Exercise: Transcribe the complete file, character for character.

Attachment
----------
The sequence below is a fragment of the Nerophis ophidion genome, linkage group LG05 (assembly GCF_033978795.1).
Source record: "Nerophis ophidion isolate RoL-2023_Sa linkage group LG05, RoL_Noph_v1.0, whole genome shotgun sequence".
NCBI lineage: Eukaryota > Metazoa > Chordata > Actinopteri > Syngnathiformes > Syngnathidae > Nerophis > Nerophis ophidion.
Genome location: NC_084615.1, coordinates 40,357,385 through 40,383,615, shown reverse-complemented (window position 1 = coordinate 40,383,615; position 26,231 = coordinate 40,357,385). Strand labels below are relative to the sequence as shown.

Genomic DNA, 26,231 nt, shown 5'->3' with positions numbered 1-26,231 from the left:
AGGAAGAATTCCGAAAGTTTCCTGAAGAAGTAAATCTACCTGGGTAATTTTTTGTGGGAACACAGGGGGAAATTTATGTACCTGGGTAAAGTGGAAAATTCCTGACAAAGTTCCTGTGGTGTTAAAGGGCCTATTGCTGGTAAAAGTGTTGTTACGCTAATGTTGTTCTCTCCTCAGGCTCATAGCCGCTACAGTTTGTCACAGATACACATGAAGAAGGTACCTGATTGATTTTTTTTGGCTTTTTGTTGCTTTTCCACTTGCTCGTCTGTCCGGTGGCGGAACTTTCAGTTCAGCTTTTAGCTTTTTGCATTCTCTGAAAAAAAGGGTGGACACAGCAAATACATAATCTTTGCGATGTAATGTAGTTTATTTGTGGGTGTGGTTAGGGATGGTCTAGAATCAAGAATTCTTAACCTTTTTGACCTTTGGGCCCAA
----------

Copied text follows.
The sequence below is a fragment of the Nerophis ophidion genome, linkage group LG05 (assembly GCF_033978795.1).
Source record: "Nerophis ophidion isolate RoL-2023_Sa linkage group LG05, RoL_Noph_v1.0, whole genome shotgun sequence".
NCBI lineage: Eukaryota > Metazoa > Chordata > Actinopteri > Syngnathiformes > Syngnathidae > Nerophis > Nerophis ophidion.
Genome location: NC_084615.1, coordinates 40,357,385 through 40,383,615, shown reverse-complemented (window position 1 = coordinate 40,383,615; position 26,231 = coordinate 40,357,385). Strand labels below are relative to the sequence as shown.

Genomic DNA, 26,231 nt, shown 5'->3' with positions numbered 1-26,231 from the left:
AGGAAGAATTCCGAAAGTTTCCTGAAGAAGTAAATCTACCTGGGTAATTTTTTGTGGGAACACAGGGGGAAATTTATGTACCTGGGTAAAGTGGAAAATTCCTGACAAAGTTCCTGTGGTGTTAAAGGGCCTATTGCTGGTAAAAGTGTTGTTACGCTAATGTTGTTCTCTCCTCAGGCTCATAGCCGCTACAGTTTGTCACAGATACACATGAAGAAGGTACCTGATTGATTTTTTTTGGCTTTTTGTTGCTTTTCCACTTGCTCGTCTGTCCGGTGGCGGAACTTTCAGTTCAGCTTTTAGCTTTTTGCATTCTCTGAAAAAAAGGGTGGACACAGCAAATACATAATCTTTGCGATGTAATGTAGTTTATTTGTGGGTGTGGTTAGGGATGGTCTAGAATCAAGAATTCTTAACCTTTTTGACCTTTGGGCCCAA